Interview with Arthur Kroeber
China will need economic and political reforms to keep up growth, says Arthur Kroeber of Gavecal Dragonomics, an independent research firm in Beijing. In this Podcast he argues that the transition to a new growth model won’t be possible without cutting back state-owned enterprises, restructuring financial markets, and promoting globally competitive innovation. “President Xi seems willing to sacrifice economic vitality to maintain political control.”
China has to introduce regional solidarity if it wants to become a high-income country. Fiscal redistribution could bridge the gap between rich and poor provinces.
China allows local governments a lot of say in implementing environmental policy. This system may lead to uneven outcomes, especially when compared to environmental pioneers like Germany. But in light of vast regional differences, ‘one size fits all environmental policy implementation’ will not work in China.
Interview with Thomas Eder
Tensions in the South China Sea could further escalate after a ruling by a UN tribunal expected within the next few weeks. China is likely to take provocative action should the court rule in favour of the Philippines, said MERICS fellow Thomas Eder. In our latest Podcast, Eder warns that the EU cannot afford to ignore this challenge in a region that includes important shipping routes for its trade with Asia.
Declaring the end of China’s one-child policy as a victory for civil liberties is premature. The Chinese government continues to intervene heavily in one of life’s most personal decisions and does not intend to give up control over family planning any time soon.
Interview with Daniel Leese
50 years after the start of the Cultural Revolution Xi Jinping tries to reconnect to China's Maoist heritage. But he won’t allow to mobilise the masses as Mao did, because he is afraid of losing control. Listen to Daniel Leese, professor of Chinese history at Freiburg University, in our MERICS Podcast.
China’s decision to subject foreign NGOs to strict government control has triggered international outrage. But the Overseas NGO Law, while further narrowing the space for political engagement in China, is not primarily an attempt to shut China off from Western influences. Rather, it is part of a strategy to develop a domestic – and domesticated – non-profit sector.
Worker unrest mirrors China’s falling growth rates. A growing number of labour protests in the private construction and manufacturing sector may cause the government to reconsider its plans for much-needed reforms in the state sector.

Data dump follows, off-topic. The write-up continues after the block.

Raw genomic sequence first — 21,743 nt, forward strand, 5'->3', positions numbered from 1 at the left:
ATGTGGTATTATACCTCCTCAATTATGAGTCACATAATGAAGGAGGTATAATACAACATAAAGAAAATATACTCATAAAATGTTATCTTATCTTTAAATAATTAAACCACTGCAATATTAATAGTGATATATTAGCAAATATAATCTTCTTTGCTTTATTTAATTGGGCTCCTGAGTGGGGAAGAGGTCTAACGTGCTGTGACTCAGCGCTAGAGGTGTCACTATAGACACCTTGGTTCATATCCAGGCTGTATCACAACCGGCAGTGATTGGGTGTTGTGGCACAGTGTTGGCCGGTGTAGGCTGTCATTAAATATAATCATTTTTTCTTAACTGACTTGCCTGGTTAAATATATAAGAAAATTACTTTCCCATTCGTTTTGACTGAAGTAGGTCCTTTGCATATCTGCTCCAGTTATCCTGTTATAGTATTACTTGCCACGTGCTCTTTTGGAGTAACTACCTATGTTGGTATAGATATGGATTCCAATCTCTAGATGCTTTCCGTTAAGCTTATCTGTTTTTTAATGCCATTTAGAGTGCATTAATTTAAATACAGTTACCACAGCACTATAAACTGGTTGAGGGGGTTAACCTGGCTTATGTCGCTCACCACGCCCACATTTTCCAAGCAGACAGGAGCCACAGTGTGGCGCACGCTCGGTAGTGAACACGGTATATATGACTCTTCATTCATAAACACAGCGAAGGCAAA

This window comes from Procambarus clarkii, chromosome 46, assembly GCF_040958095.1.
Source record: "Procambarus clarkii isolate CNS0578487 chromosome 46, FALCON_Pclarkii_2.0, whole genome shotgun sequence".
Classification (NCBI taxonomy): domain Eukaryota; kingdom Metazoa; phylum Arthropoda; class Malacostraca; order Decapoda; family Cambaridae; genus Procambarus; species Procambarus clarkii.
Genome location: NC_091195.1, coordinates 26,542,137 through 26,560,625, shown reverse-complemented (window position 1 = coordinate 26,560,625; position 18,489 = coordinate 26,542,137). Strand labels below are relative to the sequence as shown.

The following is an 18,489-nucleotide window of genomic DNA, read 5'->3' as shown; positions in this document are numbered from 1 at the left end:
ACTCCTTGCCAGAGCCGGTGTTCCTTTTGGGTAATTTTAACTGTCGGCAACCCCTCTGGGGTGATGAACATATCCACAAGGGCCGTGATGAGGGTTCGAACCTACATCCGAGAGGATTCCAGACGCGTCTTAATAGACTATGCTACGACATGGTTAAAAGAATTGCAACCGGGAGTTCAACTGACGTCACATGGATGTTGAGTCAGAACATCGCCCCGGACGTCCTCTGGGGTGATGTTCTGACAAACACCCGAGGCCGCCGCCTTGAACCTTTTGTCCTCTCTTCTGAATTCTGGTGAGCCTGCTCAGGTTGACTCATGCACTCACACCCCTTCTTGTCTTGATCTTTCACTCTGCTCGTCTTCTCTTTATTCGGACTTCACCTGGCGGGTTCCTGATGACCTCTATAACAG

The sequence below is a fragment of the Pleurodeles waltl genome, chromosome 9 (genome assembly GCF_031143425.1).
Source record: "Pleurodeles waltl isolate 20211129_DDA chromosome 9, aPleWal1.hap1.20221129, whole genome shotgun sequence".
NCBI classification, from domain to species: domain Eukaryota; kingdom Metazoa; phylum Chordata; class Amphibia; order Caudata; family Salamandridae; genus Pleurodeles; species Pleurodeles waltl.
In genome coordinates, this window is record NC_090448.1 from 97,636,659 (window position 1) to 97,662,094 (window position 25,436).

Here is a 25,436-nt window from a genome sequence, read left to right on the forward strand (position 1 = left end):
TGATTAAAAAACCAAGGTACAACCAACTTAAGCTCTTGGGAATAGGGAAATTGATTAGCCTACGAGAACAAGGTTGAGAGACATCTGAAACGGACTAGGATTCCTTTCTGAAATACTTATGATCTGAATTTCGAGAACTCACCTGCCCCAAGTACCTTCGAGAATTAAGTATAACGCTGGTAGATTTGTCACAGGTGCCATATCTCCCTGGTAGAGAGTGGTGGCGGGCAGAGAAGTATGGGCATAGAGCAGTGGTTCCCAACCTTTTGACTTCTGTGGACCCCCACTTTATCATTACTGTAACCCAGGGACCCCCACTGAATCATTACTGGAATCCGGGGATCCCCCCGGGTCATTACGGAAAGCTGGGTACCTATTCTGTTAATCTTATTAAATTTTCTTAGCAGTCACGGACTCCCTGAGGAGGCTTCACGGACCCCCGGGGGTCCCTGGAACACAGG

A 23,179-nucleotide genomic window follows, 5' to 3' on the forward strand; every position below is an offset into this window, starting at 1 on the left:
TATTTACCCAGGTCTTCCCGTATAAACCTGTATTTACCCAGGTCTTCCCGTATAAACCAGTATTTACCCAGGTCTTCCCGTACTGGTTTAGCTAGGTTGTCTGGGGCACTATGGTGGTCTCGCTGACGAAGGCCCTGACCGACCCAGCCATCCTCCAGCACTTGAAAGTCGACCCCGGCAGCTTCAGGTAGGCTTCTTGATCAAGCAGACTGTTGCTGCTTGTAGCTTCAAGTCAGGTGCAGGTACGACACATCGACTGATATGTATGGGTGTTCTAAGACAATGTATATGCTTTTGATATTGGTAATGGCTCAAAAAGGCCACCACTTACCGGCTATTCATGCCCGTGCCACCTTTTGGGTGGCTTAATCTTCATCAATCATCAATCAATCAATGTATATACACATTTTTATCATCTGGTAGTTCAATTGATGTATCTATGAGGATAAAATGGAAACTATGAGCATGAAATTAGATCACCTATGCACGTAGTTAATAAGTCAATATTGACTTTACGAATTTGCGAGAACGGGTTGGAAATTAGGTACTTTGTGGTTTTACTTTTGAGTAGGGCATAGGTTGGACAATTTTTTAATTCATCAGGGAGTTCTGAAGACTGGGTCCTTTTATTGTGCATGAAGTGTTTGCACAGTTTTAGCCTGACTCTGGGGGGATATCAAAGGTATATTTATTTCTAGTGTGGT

Interview with Yuen-ying Chan
Media freedom in China has suffered under president Xi Jinping, and Professor Yuen-ying Chan agrees that these are hard times for Chinese journalists. In our MERICS Podcast, the director of the Journalism and Media Studies Centre at Hongkong University also argues that independent journalism in China still exists.
As rising tensions in the South China Sea worry policymakers from Washington to Brussels, the US and the EU should seize the opportunity to cooperate with China in another part of the world. China’s growing role in the Mideast and its “One Belt, One Road” initiative could be a starting point for non-traditional maritime security cooperation.
The revelation that his brother-in-law used offshore tax havens to hide his wealth is more than an embarrassment for China’s president Xi Jinping. His anti-corruption campaign will only have domestic credibility once family members of the party leaders can be subjected to investigations.
Is the crack down on one of Hong Kong’s top newspapers a result of China’s stricter media policy or retaliation for a specific article? Or is it meant to boost the paper’s credibility as an independent news source before the impending takeover by Alibaba?
Rather than presiding over another round of double-digit growth in China’s military budget, President Xi Jinping wants to turn the world’s largest military into a truly modern armed force.
Like many other fragments of information that trickle out of the black box of China’s leadership, the new usage of the term “hexin” could mean several different—opposing—things.
China’s leaders want to establish the yuan as a global asset and transaction currency. But this won’t work as long as exchange rates are driven by conflicting domestic policy targets rather than by global markets.